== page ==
Telecoms.com periodically invites expert third parties to share their views on the industry’s most pressing issues. In this piece Derek Granath, Vice President of Product Management, Extreme Networks attempts to debunk a few popular misconceptions about SDN.
Emerging technology is no stranger to the networking industry. Every few months, solutions hit the market that promise to address a specific need or requirement – from faster speeds to increased flexibility and agility to better visibility. However, more often than not, emerging technologies are misunderstood and the benefits of that technology are clouded (pun intended) with confusion.
Such has been the case with software-defined networking (SDN). While some have suggested there is a sense of “SDN fatigue” in the market from enterprise users, the question really is no longer about if enterprise IT will adopt SDN but when. In fact, IDC predicted that this market is set to grow to more than $8 billion by 2018, globally.
As an increasing number of enterprise users look for solutions that leverage hardware in a vendor-agnostic fashion and look for integrations and interoperability with applications and infrastructure residing in the cloud, they will have no choice but to embrace SDN. Just as businesses expect IT to deliver agility, enterprise IT also needs to transition into a software defined delivery model. Because of this, SDN has become a critical building block.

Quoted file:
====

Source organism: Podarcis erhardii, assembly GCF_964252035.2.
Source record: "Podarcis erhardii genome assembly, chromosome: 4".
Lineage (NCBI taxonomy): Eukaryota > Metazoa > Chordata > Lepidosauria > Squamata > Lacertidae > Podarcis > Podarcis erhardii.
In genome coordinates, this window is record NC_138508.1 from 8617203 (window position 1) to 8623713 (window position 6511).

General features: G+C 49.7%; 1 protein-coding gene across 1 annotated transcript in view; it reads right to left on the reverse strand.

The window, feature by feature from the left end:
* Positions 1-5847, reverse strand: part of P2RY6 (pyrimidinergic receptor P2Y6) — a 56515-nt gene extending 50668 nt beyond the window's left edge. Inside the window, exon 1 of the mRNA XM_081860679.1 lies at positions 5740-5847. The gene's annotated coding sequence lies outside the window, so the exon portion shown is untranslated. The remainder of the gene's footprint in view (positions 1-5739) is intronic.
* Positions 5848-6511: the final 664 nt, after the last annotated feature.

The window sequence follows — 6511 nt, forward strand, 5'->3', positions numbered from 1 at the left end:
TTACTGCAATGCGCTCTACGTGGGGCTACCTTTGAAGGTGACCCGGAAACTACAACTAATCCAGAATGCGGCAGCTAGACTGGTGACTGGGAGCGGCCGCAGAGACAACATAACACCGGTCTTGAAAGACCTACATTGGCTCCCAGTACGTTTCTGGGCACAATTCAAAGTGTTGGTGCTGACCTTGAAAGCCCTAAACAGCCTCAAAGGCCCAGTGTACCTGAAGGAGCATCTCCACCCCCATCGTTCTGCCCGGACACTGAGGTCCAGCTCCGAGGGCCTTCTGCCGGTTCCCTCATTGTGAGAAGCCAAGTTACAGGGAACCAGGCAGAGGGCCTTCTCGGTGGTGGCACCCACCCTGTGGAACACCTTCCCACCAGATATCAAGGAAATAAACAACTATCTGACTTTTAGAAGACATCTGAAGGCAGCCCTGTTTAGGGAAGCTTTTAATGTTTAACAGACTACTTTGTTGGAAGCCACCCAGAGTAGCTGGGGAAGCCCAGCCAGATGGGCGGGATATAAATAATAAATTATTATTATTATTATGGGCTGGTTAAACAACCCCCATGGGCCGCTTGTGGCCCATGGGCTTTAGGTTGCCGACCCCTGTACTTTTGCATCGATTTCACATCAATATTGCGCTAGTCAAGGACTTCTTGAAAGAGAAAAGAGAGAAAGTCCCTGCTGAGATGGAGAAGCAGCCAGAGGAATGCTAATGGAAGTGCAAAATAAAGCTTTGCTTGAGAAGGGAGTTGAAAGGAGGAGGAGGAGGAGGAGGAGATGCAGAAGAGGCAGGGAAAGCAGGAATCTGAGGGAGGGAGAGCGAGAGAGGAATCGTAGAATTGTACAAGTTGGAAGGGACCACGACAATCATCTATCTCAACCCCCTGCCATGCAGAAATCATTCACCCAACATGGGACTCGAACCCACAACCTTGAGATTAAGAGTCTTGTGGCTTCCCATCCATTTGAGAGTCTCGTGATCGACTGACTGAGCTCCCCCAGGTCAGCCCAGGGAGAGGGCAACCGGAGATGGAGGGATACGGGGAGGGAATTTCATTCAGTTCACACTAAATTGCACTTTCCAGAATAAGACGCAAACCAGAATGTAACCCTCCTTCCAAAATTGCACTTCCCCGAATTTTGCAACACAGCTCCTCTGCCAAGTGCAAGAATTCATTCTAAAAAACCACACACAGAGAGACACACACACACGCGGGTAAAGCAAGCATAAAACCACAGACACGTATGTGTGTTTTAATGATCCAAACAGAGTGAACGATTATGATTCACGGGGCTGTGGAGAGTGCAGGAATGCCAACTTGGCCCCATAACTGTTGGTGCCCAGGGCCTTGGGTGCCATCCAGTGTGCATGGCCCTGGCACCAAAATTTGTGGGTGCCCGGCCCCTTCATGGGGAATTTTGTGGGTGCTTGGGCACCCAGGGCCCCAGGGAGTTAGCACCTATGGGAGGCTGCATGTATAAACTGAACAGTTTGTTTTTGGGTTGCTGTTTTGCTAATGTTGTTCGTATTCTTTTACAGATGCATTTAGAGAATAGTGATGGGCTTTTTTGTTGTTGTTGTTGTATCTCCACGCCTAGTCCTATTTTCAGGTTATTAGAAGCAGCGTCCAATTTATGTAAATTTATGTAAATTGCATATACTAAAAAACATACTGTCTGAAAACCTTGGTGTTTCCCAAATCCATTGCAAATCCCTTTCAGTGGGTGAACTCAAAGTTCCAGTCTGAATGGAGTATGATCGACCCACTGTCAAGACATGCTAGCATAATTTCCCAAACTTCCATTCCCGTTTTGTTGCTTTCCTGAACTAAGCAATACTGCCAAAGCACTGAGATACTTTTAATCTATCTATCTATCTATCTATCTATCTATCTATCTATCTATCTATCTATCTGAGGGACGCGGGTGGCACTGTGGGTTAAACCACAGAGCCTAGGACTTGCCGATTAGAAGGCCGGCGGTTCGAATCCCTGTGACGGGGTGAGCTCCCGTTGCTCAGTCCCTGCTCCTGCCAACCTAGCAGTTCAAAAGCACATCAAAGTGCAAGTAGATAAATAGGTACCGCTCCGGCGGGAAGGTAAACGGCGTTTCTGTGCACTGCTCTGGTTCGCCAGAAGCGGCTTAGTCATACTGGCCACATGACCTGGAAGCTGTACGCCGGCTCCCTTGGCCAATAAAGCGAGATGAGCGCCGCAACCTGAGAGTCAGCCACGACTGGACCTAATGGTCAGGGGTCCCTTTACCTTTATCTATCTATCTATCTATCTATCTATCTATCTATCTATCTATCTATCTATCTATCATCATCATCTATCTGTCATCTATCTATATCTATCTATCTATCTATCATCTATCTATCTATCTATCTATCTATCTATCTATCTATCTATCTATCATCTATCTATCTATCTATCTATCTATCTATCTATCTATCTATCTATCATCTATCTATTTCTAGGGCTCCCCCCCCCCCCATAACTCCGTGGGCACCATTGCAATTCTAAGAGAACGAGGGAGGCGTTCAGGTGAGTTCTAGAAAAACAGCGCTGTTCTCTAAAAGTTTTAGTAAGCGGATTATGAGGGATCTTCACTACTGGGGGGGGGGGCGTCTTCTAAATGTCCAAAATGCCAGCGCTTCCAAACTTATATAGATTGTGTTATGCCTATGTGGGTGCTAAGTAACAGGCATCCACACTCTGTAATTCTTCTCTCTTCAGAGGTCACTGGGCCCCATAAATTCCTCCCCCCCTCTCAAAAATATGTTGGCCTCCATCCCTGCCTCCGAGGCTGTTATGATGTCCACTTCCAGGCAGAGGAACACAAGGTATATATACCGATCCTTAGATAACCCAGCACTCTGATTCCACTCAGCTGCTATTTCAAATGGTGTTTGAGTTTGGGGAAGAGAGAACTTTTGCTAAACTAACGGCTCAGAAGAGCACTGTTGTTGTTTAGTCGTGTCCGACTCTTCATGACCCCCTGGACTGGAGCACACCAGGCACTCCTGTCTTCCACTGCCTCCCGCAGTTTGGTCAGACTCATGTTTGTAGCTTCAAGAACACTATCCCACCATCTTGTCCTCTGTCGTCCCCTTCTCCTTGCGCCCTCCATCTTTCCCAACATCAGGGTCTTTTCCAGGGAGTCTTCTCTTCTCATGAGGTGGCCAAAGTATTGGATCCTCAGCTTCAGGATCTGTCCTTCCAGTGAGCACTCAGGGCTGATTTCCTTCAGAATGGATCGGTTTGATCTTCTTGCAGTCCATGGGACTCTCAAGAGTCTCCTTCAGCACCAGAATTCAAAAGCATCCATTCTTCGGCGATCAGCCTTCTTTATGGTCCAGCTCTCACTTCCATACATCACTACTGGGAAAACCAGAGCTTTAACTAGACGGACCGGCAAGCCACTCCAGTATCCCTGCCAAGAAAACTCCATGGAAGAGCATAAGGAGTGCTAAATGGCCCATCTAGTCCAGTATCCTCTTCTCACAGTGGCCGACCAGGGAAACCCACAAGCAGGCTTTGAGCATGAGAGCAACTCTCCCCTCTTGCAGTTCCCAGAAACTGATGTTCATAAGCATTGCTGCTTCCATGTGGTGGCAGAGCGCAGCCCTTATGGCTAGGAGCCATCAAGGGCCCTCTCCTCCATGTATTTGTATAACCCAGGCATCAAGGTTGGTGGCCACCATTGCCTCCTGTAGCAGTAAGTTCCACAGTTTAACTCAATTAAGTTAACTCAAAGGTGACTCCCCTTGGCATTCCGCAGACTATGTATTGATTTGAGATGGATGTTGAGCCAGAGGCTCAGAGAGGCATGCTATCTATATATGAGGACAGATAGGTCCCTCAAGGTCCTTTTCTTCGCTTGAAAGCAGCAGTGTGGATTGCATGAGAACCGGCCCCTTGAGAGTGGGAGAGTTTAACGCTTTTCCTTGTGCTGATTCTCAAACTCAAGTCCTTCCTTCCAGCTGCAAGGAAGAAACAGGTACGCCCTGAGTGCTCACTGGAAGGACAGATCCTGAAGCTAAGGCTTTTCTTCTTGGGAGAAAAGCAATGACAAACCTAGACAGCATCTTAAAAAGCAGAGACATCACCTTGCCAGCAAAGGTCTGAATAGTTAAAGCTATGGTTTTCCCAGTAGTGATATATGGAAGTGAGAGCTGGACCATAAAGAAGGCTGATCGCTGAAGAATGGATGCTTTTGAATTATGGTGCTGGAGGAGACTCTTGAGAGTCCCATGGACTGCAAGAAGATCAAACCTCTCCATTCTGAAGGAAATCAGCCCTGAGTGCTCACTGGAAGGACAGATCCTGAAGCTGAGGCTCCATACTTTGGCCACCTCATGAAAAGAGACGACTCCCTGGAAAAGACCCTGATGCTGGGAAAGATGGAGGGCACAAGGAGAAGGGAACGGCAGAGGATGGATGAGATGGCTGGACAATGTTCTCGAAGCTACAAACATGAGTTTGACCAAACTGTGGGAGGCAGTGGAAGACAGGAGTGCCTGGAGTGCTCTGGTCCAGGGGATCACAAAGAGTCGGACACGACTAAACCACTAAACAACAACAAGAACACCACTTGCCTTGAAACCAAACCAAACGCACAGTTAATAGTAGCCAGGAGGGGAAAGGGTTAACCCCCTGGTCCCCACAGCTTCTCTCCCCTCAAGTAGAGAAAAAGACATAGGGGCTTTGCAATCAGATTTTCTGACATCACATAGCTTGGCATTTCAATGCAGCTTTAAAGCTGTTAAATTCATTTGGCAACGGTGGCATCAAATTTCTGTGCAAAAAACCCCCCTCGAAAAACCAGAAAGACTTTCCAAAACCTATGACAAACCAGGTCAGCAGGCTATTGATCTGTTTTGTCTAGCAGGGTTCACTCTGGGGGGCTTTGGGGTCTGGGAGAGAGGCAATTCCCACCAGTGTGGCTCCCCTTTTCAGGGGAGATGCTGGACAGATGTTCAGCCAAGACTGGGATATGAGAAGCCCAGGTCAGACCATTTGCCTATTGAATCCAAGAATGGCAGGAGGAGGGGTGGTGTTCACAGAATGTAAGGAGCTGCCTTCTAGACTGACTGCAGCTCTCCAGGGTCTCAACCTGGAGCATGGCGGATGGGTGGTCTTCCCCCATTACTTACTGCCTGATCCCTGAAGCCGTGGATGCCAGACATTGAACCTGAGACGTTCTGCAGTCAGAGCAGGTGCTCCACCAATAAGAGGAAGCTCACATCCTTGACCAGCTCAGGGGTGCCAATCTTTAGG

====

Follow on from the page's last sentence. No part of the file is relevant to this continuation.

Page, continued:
However, this does not mean it will be an easy road. In fact, it is anticipated to be a long journey, with some suggesting we’re in the “early innings of a long game.” The good news? Deploying and leveraging the actual technology will not be the difficult part of this transformation. The difficult part will be better educating the industry. The first step in doing so is debunking popular misconceptions about SDN. Here’s a look at a few:
The second hurdle we must overcome is a lack of understanding about the key benefits of SDN. While it emerged as a magic solution, many enterprise users are not actually clear why. Using analytics and SDN in combination is just one future possibility which could make it easier for businesses to deploy servers and support users in a more cost-effective way. It can also provide an overall improved user experience. Here’s a high-level look at additional benefits:
At some point in the not so distant future, networks will be defined by software. With the far-reaching, transformative benefits provided by SDN, it is only a matter of time before everything is defined by software. The sooner organisations empower themselves by implementing the SDN architecture needed to solve today’s complex business and IT challenges, the sooner they can secure their future.
Derek has over 20 years of technology product management, marketing, and business development experience with a focus on high-performance enterprise and carrier networking systems. He is senior director of product management at Extreme Networks where he leads the team responsible for product strategy and the roadmap for Extreme’s data center and enterprise networking platforms and solutions. Derek holds a BSEE from Stanford University and an MBA from Santa Clara University.
With Amazon and Google launching smart home initiatives, have the telcos missed out on their chance to cash in on this market?
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